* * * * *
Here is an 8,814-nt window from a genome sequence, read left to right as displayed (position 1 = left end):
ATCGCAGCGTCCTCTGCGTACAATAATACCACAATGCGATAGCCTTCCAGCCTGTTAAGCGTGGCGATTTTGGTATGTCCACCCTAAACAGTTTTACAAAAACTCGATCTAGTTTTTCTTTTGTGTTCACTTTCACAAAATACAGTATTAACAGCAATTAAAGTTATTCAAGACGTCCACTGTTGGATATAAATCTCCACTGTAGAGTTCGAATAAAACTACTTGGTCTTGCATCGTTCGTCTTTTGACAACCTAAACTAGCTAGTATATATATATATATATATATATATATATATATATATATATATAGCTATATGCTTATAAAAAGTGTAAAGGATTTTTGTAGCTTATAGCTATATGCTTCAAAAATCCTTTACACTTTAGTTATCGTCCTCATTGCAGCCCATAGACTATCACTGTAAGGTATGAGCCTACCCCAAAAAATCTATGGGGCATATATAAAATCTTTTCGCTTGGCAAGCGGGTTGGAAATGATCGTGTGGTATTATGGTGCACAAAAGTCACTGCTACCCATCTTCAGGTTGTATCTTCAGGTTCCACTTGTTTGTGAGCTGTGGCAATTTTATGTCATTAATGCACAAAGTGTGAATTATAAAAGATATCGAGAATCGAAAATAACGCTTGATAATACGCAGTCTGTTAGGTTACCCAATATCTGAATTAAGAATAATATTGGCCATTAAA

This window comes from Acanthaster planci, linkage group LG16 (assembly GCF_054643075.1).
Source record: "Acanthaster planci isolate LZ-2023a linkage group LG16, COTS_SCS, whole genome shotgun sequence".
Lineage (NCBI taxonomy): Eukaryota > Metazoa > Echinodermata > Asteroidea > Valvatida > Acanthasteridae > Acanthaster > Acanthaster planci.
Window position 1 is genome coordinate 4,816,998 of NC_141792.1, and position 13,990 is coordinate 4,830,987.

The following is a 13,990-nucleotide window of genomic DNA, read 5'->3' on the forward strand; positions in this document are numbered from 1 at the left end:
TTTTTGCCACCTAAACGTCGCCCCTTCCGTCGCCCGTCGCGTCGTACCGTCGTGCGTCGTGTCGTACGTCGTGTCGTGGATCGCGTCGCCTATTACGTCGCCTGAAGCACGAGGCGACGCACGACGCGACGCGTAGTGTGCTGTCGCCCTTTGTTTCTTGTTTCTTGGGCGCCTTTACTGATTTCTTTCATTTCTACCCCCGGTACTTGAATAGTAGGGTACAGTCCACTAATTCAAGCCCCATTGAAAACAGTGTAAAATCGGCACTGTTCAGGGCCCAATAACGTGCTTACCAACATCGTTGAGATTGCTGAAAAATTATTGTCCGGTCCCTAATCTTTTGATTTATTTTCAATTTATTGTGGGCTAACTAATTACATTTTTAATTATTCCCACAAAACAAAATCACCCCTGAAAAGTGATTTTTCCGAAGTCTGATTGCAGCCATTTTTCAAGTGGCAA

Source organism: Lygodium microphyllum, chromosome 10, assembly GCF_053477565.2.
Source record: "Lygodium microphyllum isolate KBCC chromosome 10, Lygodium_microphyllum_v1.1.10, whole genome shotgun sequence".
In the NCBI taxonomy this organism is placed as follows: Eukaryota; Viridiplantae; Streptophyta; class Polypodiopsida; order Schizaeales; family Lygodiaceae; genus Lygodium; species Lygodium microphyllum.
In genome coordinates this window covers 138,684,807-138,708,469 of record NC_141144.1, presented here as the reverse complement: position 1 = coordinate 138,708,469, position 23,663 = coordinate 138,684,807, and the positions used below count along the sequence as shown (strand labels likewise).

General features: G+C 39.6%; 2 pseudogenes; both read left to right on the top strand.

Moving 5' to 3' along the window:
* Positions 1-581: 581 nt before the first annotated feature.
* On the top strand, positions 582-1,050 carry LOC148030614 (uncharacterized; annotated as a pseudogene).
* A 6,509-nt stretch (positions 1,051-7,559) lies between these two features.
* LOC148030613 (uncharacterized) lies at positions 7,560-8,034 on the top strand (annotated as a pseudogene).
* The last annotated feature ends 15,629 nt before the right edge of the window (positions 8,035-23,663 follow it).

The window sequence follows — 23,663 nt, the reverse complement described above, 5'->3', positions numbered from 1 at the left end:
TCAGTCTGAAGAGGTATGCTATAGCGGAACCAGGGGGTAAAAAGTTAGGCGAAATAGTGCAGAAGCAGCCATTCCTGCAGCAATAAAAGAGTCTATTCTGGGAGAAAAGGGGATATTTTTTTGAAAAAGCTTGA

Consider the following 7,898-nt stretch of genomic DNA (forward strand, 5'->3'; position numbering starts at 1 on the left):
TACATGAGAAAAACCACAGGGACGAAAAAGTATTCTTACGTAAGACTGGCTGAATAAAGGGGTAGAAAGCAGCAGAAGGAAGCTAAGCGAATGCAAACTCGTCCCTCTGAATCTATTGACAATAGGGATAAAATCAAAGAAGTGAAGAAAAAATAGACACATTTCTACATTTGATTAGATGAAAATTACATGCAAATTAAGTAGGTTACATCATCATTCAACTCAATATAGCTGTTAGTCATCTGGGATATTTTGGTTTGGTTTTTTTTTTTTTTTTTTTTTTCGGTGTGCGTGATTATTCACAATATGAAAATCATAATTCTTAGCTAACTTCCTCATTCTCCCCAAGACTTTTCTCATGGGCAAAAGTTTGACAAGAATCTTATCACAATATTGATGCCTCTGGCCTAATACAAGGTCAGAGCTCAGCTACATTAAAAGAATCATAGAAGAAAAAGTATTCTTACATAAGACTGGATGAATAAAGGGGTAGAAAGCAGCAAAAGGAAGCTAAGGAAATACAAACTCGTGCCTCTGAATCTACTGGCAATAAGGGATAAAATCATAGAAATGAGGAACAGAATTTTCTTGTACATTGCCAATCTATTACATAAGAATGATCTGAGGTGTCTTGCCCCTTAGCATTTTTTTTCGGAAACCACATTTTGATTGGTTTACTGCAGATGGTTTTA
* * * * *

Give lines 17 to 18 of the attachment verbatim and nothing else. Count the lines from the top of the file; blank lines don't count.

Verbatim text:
* A 6,509-nt stretch (positions 1,051-7,559) lies between these two features.
* LOC148030613 (uncharacterized) lies at positions 7,560-8,034 on the top strand (annotated as a pseudogene).